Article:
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Flip Side: Favorable Look For DeMarcus Lawrence

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Here’s a look at the two biggest matchups I have my eye on for this divisional playoff matchup against the Rams.

Dallas Cowboys OG Connor Williams vs. Los Angeles Rams DT Ndamukong Suh

The further we move along in the week, the more likely I believe that Connor Williams will get the start over Xavier Su’a-Filo. With Williams coming off a nice game last week against the Seahawks and Su’a-Filo fighting through an ankle injury, it makes the most sense to stick with Williams this week. Even if Su’a-Filo did make the start, I believe Wade Phillips would attack this area of the Cowboys’ offensive line. Lining up Aaron Donald in this spot also makes sense for the Rams, and I guarantee we will see that, as well.

Suh and Donald, in my opinion, are two different players, so Williams is going to have to prepare that way. Suh will beat you with his power, while Donald wants to win on that first step. Suh will have gone back through his film study this week and noted that, when Williams has had problems, it has been when he plays with straight legs. Without that base, Williams is unable to move and he becomes an off balance blocker.

To play Suh, you have to play with knee bend, which gives you the necessary leverage to keep him along the line. Williams is going to need some assistance in this game -- regardless if of whether he’s playing Suh or Donald. If the Rams attack Zack Martin one-on-one and they win that matchup, well, then they were just better.

The Cowboys don’t have that same luxury with Williams, and that’s why I believe you will see Joe Looney keeping his left eye on what happens with Connor Williams as he deals with both Ndamukong Suh and Aaron Donald.

Dallas Cowboys DE DeMarcus Lawrence vs. Los Angeles Rams OT Rob Havenstein

I really like this matchup of DeMarcus Lawrence working against Rob Havenstein. Both of these Rams offensive tackles are big guys. When big linemen run across pass rushers like Lawrence, they tend to be slow-footed. I was encouraged by what I saw from the Bears and Eagles games, where Havenstein and Andrew Whitworth had to handle these ends that were athletic and played with bend.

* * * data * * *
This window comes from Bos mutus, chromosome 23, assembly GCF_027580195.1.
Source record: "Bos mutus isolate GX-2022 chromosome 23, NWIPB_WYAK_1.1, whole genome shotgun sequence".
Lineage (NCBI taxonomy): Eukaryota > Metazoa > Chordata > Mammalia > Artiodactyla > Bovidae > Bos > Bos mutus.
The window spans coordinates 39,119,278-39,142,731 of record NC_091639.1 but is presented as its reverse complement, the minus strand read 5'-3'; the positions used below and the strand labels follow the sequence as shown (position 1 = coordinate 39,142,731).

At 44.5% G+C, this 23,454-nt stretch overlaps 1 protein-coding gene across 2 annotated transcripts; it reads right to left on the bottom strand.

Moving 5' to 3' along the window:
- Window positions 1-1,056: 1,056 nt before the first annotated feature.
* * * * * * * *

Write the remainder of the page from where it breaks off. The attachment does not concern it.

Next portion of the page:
Lawrence will put pressure on Havenstein to deal with not only his speed, but his power, as well. This is where Lawrence has an advantage in that he can set up Havenstein with his rush. Lawrence can pound the edge, pound the edge -- then work back underneath with some power. Lawrence has the ability to make Havenstein continue to guess on how he’s going to attack him. This is where Khalil Mack and Michael Bennett had success.

Where Lawrence needs to be careful is that Sean McVay likes to give the defense a lot of what I call “Eye Candy.” This is motion and movement to attempt to distract you from your assignment and make you play slow. Lawrence is a veteran defender and he’s seen all the tricks of the trade in order to try and slow him down. Lawrence is just going to need to play through all that and have the type of game he is capable of having.

Lawrence is also going to need to be mindful of chip blocks from Todd Gurley when he stays in the backfield. Like Ezekiel Elliott, Gurley is one of the most complete backs in the league when it comes to his pass protection.

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